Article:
gain, because the reduction in end losses is insignificant. A short
lamp, such as a 2-foot, T12, would have a greater gain, about 15%,
because the importance of the end losses is double.
--
Vic Roberts
http://www.RobertsResearchInc.com
http://www.cflfacts.com
sci.engr.lighting Rogues Gallery http://www.langmuir.org
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Victor Roberts
2012-05-26 13:14:19 UTC
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On Sat, 26 May 2012 07:51:58 -0400, Victor Roberts
Post by Victor Roberts
On Thu, 3 May 2012 20:20:10 -0700 (PDT), ColdFusion
Post by ColdFusion
X-No-Archive: Yes
I know that mercury arc actually becomes about 10% more efficient when
it is operated on high frequency. I believe it has to do with the arc
not extinguishing at zero crossing as it does on sinusoidal operation
on line frequency.
Low frequency square wave is utilized for filming video to avoid
flickering as well by electronic HID ballast as HIDs can not tolerate
high frequency operation.
If fluorescent lamps were to be operated at 60 or 400Hz square wave,
would it provide 10% gain? How about lamp life? Since with square
wave, the peak and RMS are the same, I would think that it would
provide a LCCF of one which should be beneficial to lamp life.
Sorry, I've been away too long.
I a 4-foot, T12 fluorescent lamp, the lamp used most often for high
frequency measurements and modeling, the gain from high frequency is
about 10%, and half of that, about 5%, comes from a decrease in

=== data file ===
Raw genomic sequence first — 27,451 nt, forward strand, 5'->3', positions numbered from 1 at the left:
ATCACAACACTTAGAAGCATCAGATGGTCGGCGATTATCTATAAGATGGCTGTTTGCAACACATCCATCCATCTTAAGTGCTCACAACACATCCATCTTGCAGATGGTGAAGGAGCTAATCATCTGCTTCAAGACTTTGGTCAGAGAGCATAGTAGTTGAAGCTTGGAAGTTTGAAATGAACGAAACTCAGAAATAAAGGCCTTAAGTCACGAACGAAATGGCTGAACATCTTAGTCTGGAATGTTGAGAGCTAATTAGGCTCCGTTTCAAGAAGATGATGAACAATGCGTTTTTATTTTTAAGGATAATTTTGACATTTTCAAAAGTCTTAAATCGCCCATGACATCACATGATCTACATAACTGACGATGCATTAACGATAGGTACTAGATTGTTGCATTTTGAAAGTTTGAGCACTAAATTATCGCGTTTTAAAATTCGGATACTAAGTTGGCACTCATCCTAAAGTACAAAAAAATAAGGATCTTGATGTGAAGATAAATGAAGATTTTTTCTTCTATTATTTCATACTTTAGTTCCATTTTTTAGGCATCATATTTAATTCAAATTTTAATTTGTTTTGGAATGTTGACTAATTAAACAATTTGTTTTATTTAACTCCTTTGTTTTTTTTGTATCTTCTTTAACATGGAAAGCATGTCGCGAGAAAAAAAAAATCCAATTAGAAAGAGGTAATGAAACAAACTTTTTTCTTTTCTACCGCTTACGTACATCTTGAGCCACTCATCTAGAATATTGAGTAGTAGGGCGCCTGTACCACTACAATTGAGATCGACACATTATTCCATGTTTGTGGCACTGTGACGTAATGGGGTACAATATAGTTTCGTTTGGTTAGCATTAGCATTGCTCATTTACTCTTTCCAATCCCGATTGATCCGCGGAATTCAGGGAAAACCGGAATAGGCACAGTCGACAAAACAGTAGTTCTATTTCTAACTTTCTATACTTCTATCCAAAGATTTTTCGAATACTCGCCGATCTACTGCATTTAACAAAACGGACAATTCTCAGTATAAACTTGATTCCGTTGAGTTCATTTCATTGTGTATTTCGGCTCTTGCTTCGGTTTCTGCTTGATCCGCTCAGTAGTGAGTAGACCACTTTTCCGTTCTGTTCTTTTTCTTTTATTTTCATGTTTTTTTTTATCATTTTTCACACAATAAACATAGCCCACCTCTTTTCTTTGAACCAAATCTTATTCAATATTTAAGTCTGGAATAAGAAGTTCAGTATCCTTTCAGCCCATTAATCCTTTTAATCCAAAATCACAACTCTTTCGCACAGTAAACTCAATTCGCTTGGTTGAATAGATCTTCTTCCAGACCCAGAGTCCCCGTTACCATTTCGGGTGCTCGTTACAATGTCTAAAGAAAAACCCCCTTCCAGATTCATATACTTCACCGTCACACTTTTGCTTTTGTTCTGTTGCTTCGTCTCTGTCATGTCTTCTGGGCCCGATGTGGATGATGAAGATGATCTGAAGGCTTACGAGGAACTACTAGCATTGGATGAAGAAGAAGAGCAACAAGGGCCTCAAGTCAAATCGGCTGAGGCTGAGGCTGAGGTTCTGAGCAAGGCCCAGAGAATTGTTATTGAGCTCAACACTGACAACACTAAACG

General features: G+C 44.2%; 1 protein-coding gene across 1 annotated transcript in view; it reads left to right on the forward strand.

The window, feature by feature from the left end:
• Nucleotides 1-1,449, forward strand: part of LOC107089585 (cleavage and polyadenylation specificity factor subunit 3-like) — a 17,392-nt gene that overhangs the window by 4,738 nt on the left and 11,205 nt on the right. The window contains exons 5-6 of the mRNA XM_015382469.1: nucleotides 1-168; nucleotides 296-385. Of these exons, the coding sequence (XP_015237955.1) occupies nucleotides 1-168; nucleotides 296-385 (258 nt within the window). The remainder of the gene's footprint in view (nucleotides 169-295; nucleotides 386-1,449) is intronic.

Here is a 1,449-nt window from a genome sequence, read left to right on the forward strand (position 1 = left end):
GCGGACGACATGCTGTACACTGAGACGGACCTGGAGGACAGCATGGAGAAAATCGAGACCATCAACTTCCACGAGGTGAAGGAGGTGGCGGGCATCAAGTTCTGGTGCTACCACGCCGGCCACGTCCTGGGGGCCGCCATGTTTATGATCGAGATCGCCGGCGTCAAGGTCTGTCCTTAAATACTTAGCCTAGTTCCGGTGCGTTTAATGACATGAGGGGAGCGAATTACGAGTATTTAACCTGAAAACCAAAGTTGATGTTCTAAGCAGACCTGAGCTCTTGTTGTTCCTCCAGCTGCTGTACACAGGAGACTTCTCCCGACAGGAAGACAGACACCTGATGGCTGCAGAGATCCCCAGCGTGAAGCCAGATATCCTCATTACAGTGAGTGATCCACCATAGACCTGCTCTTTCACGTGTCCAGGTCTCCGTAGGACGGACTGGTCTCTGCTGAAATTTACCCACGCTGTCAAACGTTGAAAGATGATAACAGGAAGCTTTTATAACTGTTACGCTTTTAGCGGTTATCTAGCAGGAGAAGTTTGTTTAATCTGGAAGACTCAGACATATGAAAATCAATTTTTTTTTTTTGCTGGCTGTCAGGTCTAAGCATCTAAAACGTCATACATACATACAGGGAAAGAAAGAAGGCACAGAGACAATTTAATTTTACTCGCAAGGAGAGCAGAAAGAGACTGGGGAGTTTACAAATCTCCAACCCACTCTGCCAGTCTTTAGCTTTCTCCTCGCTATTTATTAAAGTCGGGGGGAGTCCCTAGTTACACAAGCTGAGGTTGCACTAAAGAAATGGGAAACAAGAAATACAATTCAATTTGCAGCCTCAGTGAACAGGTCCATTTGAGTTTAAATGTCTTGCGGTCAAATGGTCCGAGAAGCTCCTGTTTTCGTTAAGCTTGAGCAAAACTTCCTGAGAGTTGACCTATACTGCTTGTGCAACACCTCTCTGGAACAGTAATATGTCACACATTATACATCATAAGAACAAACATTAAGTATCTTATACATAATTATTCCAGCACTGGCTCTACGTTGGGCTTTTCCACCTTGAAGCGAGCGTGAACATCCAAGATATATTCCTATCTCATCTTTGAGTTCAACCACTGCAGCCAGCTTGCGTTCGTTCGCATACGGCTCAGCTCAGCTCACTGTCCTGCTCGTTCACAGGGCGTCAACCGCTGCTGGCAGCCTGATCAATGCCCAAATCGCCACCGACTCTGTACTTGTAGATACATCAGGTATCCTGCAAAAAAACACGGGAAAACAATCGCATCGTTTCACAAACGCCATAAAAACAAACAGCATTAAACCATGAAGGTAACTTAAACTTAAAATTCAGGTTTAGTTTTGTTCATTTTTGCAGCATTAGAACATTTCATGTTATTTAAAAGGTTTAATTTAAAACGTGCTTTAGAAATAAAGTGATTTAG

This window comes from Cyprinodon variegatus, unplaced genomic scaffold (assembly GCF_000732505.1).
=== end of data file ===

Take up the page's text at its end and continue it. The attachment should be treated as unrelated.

electron density modulation, while the other half, another 5%, comes
from a decrease in anode fall losses at high frequency. Nine of the
gain is due to "starting" but I think you mean the modulation of
electron density.
So, if you run this same lamp at DC, that will give you a 5% efficacy
gain. There was an excellent paper published in 1972 by Drop and
Polman at Philips that shows this effect. I will try to post that
later today. A square wave will be like DC as far as the electron
density is concerned.
Since part of the gain comes from a reduction in end losses, the anode
fall, you can see that the high frequency efficacy gain is a function
of the lamp voltage (length). An infinitely long lamp would have a 5%
gain, because the reduction in end losses is insignificant. A short
lamp, such as a 2-foot, T12, would have a greater gain, about 15%,
because the importance of the end losses is double.
The Drop and Polman paper has been posted on my website:

http://www.robertsresearchinc.com/Papers/Drop_and_Polman_J_Phys_D_Appl_Phys_5_1972.pdf
--
Vic Roberts
http://www.RobertsResearchInc.com
http://www.cflfacts.com
sci.engr.lighting Rogues Gallery http://www.langmuir.org
To reply via e-mail:
replace xyz with vdr in the Reply to: address
or use e-mail address listed at the Web site.

This information is provided for educational purposes only.
It may not be used in any publication or posted on any Web
site without written permission.